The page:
My presentation, thanks to you, will have a different direction no doubt and the message to kids will be… while still recognizing the significance of “the day”, more of an emphasis on the significance of every day that follows. For as you state…’everyday problems are not solved in one day.’
    Thanks for the push!

    • Thanks AC – no easy task. I think many students and staff in schools understand that… but I am not sure we as a society do. To see politicians wear their pink shirts and then hammer on each other and get personal is a bit frustrating. To see media promote the day but then allow comments on articles that are outright bullying and racist frustrates me. I keep thinking that we need to work that much harder to model and teach this each and everyday so as to work to create the positive school culture we all desire.

  3. Thanks Chris for making an impact on my thinking. We always strive to challenge the thinking of our staff, students and parents. I have some ideas of activities that may have some real impact for my school and students. Getting them to explore their negative feelings through art, imagery and colour after watching the video, for one.

    • Hey Ken, I have seen that video a number of times and heard it live… it still gets my blood boiling and tear ducts going in a way that nudges me to be better… and work harder every day. Thanks for adding to the dialogue!

  4. Another year of “anti-bullying” with little to no long-lasting impact on culture in our schools. I have always believed that the key is kindness and standing up for each other, but I haven’t put enough energy in the right place.

    I think you nailed it when you said to “honour each child for who they are, focus on their strengths and support their challenges,”

    The key is not to hold down the bullies, but to hold up each child. Help them find their strengths, passions, and confidence. Strong kids do not become victims. You’re on the right track in this work and I hope we can all catch up soon.

  5. It is easy to get excited about one day events and t-shirts/themes, but now the harder part is to keep the conversation and awareness going. I like what Royan Lee tweeted and posted this morning,

    “If #pinkshirtday sparked convo yesterday, consider contributing to our @voicethread on bullying today”:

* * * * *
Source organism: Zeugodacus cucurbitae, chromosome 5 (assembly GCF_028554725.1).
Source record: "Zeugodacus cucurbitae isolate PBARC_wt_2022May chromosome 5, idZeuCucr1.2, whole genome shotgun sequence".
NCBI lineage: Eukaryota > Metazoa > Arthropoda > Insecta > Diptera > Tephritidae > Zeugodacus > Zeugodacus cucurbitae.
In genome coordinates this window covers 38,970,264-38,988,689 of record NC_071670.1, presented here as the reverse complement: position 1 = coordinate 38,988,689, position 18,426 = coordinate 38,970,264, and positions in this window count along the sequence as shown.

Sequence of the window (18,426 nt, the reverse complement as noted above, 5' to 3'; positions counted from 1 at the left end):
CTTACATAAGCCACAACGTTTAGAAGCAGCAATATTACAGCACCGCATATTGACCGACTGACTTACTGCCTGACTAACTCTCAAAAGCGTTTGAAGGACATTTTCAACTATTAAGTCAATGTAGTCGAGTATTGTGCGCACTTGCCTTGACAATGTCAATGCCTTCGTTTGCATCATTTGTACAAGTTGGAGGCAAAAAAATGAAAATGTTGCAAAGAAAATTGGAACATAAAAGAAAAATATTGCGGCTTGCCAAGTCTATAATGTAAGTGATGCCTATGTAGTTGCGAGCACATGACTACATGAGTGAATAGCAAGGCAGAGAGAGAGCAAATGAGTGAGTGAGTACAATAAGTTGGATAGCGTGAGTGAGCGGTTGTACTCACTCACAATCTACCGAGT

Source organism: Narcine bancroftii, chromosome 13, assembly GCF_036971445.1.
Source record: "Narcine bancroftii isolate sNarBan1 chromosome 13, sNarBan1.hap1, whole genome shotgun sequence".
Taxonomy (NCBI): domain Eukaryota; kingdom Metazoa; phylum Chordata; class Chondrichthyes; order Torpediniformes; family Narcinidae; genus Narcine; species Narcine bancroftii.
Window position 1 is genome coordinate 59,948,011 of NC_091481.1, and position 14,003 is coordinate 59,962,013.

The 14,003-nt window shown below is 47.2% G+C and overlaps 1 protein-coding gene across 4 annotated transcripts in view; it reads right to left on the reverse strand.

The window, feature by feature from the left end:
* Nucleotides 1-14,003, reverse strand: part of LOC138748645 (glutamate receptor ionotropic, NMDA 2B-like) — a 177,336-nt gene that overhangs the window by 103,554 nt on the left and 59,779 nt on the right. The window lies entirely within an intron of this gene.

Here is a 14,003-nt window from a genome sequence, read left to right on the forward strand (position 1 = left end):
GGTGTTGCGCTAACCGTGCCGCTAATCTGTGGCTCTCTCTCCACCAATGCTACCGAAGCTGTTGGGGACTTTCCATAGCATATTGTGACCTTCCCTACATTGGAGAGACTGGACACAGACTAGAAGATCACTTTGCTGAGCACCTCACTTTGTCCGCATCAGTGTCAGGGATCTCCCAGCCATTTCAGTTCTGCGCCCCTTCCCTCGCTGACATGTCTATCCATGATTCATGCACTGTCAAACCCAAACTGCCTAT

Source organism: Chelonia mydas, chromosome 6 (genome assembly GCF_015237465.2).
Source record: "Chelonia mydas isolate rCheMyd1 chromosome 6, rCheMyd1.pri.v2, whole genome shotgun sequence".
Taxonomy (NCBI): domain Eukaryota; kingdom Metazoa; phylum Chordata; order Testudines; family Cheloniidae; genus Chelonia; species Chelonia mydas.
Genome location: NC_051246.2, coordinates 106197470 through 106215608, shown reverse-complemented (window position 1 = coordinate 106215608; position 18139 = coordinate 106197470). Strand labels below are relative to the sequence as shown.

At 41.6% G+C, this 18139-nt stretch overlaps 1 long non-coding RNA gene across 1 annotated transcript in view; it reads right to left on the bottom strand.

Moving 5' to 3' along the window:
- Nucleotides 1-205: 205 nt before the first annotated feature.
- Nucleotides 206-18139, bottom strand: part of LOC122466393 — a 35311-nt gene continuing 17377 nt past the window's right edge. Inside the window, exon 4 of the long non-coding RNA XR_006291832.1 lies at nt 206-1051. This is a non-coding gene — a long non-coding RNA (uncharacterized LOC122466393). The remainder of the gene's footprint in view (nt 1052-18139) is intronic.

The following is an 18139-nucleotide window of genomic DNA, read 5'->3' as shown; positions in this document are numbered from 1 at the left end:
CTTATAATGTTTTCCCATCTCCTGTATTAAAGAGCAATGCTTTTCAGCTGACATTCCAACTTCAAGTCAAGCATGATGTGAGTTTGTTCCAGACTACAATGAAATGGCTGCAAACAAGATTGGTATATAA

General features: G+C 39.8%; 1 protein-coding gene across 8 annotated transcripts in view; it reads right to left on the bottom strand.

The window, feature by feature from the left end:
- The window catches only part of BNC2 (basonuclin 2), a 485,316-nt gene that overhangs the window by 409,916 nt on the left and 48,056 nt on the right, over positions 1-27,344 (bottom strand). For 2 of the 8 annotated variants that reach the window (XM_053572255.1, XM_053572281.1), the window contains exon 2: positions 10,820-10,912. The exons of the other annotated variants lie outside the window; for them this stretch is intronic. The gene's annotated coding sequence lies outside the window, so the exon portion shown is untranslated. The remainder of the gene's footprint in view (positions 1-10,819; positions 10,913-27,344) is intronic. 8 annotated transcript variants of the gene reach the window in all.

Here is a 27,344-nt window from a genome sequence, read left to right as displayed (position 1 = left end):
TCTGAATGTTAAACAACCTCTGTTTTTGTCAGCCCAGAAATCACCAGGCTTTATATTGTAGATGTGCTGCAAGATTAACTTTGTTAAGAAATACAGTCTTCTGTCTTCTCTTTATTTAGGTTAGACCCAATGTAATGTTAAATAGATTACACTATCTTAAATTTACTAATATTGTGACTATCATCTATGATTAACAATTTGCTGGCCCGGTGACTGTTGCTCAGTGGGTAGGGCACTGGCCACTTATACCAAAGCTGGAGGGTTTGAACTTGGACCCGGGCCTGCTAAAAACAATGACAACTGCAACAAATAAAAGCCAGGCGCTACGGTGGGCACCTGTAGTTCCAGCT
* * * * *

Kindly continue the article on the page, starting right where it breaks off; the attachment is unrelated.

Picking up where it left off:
And as you and Roxanne suggested, not just about bullying, but about kindness, respect, etc. Maybe the message and goal also needs to be this: Be kind, even if no one is there to celebrate it. Let’s keep our thoughts and a conversation going about all the good things that result from being kind.

    Thanks for the post and dialogue on this!

  6. Hey Chris,

    Great post. You know I’ve noticed that every time around this date, the incidents of “bullying” increases. It does seem that focusing on the bullying part of anti-bully day brings the unwanted behaviour into focus. Our events have also been much more around kindness, helping the underdog, self-sacrifice, standing up and doing the right thing. The focus then goes to behaviour we WANT to see. That’s the narrative we tell every day – sounds like you do too. Thanks for your sharing. See you back in Surrey soon! 🙂



  7. Hey Pal,

    This bit is really timely for me. I’m working on a unit for an enrichment period next year that’s focused on bringing bullying to the forefront of our students’ minds.

    This is one of the most important lines in your entire post for me:

    It’s time we stopped focusing on reducing bullying and started focusing on promoting kindness.

    I’ve got to find a way to work that into OUR work.

    Thanks for making it so simple and clear for me.

    Hope you’re well,

  8. Thanks for so eloquently stating what I’ve been reflecting on recently myself! It’s amazing what happens when we do something as simple as ask kids “Do you think Pink Shirt Day is a good idea?” Again, not to take away from the day, but it opens up a lot of dialogue about what exactly helps create change. It sounds like your school is doing a great job promoting kindness as a way of being – kids need to know they matter and that they’re valued.

    Thanks again,

  9. Awesome Chris! You continue to inspire me with your wisdom and your heart to serve children and their families. Our community is blessed to have you leading in education.

    Thanks as always,